Nona Dottery, the wife of an Indiana Blood Center recipient, shares her story:
I am sure all of us can remember the ice storm a few months back when the city was paralyzed, most schools and offices were closed, and activities were cancelled.
I remember a blood center representative being interviewed on television who said that blood drives had been cancelled because of the weather and that even though the hospital emergencies were down because of fewer patients, there was still a high demand for blood and especially type O negative. Although I know the value of Indiana Blood Center‘s blood donor program to our community, I thought it was just another pitch for volunteers.
That very night, my husband developed a GI bleed and by morning, it had worsened. His gastroenterologist advised him to go to the emergency room because their offices were closed. The bleeding worsened and he was admitted to the hospital and later moved to the intensive care unit.
Twice he passed out and once we thought we had lost him. Since he is a heart patient and on blood thinners, the blood flow intensified. He spent seven days in the ICU while the doctors tried to determine the cause of his bleeding. Four colonoscopies were performed before they found the very small torn blood vessel and were able to stop it.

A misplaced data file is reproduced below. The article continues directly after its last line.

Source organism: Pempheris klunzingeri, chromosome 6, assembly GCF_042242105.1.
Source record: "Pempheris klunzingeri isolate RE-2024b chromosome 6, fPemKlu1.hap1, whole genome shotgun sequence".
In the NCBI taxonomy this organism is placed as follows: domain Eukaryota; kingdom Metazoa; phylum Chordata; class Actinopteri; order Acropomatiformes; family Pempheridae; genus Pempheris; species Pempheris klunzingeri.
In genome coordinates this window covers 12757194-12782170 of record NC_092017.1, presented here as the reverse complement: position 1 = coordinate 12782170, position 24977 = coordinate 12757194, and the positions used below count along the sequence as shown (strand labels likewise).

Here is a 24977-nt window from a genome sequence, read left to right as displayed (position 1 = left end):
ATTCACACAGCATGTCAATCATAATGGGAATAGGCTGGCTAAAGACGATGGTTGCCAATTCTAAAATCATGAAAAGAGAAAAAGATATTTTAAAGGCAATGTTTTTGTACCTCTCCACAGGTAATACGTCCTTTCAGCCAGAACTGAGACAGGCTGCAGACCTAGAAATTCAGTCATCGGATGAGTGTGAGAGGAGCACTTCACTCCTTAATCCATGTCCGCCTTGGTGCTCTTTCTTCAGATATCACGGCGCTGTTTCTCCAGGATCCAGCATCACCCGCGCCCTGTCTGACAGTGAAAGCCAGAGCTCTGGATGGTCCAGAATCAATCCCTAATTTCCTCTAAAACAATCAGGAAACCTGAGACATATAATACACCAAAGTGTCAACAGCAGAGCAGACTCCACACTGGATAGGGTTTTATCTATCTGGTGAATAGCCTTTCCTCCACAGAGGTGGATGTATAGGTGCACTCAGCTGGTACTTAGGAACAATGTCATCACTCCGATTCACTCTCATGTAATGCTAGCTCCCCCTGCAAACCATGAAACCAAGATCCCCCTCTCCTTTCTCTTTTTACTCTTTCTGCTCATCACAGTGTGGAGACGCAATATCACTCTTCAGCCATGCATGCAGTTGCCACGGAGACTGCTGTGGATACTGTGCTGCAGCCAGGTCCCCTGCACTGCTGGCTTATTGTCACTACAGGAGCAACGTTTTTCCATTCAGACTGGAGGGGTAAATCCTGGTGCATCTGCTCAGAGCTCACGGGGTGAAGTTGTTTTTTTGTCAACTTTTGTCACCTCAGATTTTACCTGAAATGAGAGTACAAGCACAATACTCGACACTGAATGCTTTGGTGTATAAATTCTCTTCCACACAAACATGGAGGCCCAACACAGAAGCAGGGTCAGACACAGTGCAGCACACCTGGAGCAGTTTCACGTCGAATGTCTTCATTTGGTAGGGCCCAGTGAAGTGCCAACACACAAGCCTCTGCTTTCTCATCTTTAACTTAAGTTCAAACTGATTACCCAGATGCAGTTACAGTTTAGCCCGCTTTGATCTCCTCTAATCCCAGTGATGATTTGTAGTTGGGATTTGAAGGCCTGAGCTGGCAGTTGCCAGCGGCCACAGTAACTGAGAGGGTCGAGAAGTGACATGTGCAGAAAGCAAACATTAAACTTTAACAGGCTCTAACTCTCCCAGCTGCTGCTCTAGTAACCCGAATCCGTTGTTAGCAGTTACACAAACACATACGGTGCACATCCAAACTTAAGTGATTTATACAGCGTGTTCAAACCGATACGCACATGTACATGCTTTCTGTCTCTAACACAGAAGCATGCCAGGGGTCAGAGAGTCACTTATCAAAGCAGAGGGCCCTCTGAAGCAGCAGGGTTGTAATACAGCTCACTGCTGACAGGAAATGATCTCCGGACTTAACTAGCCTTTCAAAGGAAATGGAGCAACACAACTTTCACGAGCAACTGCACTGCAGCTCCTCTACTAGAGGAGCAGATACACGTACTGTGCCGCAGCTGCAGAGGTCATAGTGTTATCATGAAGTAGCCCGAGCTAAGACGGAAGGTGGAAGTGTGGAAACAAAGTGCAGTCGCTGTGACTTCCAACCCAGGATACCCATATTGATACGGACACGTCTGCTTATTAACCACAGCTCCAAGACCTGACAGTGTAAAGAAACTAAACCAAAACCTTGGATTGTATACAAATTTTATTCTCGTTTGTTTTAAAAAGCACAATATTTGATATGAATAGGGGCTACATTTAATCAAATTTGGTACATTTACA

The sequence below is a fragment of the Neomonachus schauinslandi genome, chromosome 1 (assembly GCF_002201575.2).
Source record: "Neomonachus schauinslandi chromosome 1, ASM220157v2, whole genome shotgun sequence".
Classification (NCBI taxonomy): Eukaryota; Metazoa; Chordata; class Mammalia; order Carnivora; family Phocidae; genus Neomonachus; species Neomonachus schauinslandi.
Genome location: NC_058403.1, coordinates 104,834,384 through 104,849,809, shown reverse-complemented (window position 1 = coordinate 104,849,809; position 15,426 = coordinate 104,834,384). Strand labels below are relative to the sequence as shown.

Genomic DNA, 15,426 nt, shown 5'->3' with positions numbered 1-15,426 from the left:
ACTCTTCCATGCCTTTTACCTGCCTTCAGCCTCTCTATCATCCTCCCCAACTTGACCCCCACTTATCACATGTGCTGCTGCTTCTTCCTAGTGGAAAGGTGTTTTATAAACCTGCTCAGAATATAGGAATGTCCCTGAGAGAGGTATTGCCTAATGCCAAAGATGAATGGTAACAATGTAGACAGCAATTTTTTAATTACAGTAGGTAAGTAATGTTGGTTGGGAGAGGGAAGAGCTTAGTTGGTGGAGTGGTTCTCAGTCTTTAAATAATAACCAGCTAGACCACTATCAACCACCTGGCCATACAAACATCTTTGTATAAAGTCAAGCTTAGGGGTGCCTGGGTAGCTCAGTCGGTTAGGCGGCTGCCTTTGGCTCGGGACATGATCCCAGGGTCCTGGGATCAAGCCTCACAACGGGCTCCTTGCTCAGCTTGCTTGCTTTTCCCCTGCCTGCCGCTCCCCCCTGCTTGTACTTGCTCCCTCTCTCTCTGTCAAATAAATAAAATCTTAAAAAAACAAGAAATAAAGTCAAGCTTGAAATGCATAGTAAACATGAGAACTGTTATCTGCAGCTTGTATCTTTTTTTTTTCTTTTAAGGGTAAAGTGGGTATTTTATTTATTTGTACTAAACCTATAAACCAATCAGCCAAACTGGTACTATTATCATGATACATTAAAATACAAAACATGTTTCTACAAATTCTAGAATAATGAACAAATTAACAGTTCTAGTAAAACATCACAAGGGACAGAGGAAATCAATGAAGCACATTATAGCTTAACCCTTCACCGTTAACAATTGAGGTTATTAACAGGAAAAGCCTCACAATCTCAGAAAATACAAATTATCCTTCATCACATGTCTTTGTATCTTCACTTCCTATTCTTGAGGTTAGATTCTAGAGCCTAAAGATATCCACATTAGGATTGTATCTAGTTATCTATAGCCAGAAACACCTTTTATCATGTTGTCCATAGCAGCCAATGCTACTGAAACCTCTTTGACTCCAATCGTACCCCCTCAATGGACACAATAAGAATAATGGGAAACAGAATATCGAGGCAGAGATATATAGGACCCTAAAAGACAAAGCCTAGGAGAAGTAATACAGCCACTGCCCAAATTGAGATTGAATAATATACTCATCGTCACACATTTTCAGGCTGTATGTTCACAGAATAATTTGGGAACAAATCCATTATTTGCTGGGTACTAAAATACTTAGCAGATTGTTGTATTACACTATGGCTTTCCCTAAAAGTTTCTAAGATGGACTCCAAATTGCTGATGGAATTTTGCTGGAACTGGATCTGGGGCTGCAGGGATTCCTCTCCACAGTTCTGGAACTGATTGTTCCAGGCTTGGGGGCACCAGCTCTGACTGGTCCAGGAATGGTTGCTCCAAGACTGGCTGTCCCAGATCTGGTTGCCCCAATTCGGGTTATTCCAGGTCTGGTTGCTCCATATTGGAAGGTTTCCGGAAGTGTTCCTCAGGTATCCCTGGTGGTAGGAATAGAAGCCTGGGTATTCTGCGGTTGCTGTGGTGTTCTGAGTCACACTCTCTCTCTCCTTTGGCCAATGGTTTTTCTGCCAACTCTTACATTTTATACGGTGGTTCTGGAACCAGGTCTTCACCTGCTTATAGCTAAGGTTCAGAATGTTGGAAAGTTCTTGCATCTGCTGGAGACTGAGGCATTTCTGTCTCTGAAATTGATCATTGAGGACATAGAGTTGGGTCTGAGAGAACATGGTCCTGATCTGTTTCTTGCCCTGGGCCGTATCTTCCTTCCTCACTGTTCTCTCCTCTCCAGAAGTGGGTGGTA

“During that time, he was given six units of blood, type O negative, and suddenly the need for blood became personal.”
I remembered the blood donor drive interview and the need for type O being described as the greatest. The hospital blood bank was just outside the ICU and I passed it many times. Each time I remembered the St. Monica and other blood drives and just how important they are in making a difference in a life. I vowed in some way to get involved in the blood donor program.
My husband was discharged home after nine days, on a walker and with home health care and he is recovering well with the help of nurses and physical and occupational therapists.
“As I watch his progress each day, I ask the question: where would he be without blood donors.”
My health and age do not allow me to be a donor, but I am encouraging our children, other family members and friends to become donors because the life you save might be your own or that of one of your loved ones.
Indiana Blood Center thanks Nona for sharing her story. And we would now like to ask each of you, “Where would you be without blood?”
Go to DonorPoint.org to make an appointment to donate blood today. Tomorrow… you’ll have someone’s undying gratitude.